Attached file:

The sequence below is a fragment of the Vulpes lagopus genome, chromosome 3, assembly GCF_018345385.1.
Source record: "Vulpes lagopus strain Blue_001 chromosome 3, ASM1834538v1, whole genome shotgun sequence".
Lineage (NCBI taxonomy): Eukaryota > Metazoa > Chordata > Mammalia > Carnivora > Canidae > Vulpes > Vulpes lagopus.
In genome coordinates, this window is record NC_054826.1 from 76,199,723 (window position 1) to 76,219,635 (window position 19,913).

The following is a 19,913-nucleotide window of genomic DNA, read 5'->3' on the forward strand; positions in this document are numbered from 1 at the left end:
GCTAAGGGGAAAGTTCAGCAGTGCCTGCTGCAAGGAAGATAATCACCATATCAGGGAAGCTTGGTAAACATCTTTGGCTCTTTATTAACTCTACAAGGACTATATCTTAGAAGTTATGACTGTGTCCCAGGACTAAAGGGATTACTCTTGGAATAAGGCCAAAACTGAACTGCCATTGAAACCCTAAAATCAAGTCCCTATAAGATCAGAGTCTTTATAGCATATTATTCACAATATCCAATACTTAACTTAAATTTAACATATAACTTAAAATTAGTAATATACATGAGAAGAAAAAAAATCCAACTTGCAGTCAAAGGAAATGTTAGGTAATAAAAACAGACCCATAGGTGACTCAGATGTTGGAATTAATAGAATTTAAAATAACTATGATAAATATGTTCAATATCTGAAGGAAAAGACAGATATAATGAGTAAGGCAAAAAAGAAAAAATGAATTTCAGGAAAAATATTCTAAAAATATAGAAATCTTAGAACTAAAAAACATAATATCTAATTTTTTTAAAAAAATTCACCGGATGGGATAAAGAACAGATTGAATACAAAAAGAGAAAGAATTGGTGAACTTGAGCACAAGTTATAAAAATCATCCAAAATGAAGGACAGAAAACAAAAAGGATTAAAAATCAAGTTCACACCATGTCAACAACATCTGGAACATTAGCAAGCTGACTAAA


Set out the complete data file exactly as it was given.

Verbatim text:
The sequence below is a fragment of the Vulpes lagopus genome, chromosome 3, assembly GCF_018345385.1.
Source record: "Vulpes lagopus strain Blue_001 chromosome 3, ASM1834538v1, whole genome shotgun sequence".
Lineage (NCBI taxonomy): Eukaryota > Metazoa > Chordata > Mammalia > Carnivora > Canidae > Vulpes > Vulpes lagopus.
In genome coordinates, this window is record NC_054826.1 from 76,199,723 (window position 1) to 76,219,635 (window position 19,913).

The following is a 19,913-nucleotide window of genomic DNA, read 5'->3' on the forward strand; positions in this document are numbered from 1 at the left end:
GCTAAGGGGAAAGTTCAGCAGTGCCTGCTGCAAGGAAGATAATCACCATATCAGGGAAGCTTGGTAAACATCTTTGGCTCTTTATTAACTCTACAAGGACTATATCTTAGAAGTTATGACTGTGTCCCAGGACTAAAGGGATTACTCTTGGAATAAGGCCAAAACTGAACTGCCATTGAAACCCTAAAATCAAGTCCCTATAAGATCAGAGTCTTTATAGCATATTATTCACAATATCCAATACTTAACTTAAATTTAACATATAACTTAAAATTAGTAATATACATGAGAAGAAAAAAAATCCAACTTGCAGTCAAAGGAAATGTTAGGTAATAAAAACAGACCCATAGGTGACTCAGATGTTGGAATTAATAGAATTTAAAATAACTATGATAAATATGTTCAATATCTGAAGGAAAAGACAGATATAATGAGTAAGGCAAAAAAGAAAAAATGAATTTCAGGAAAAATATTCTAAAAATATAGAAATCTTAGAACTAAAAAACATAATATCTAATTTTTTTAAAAAAATTCACCGGATGGGATAAAGAACAGATTGAATACAAAAAGAGAAAGAATTGGTGAACTTGAGCACAAGTTATAAAAATCATCCAAAATGAAGGACAGAAAACAAAAAGGATTAAAAATCAAGTTCACACCATGTCAACAACATCTGGAACATTAGCAAGCTGACTAAA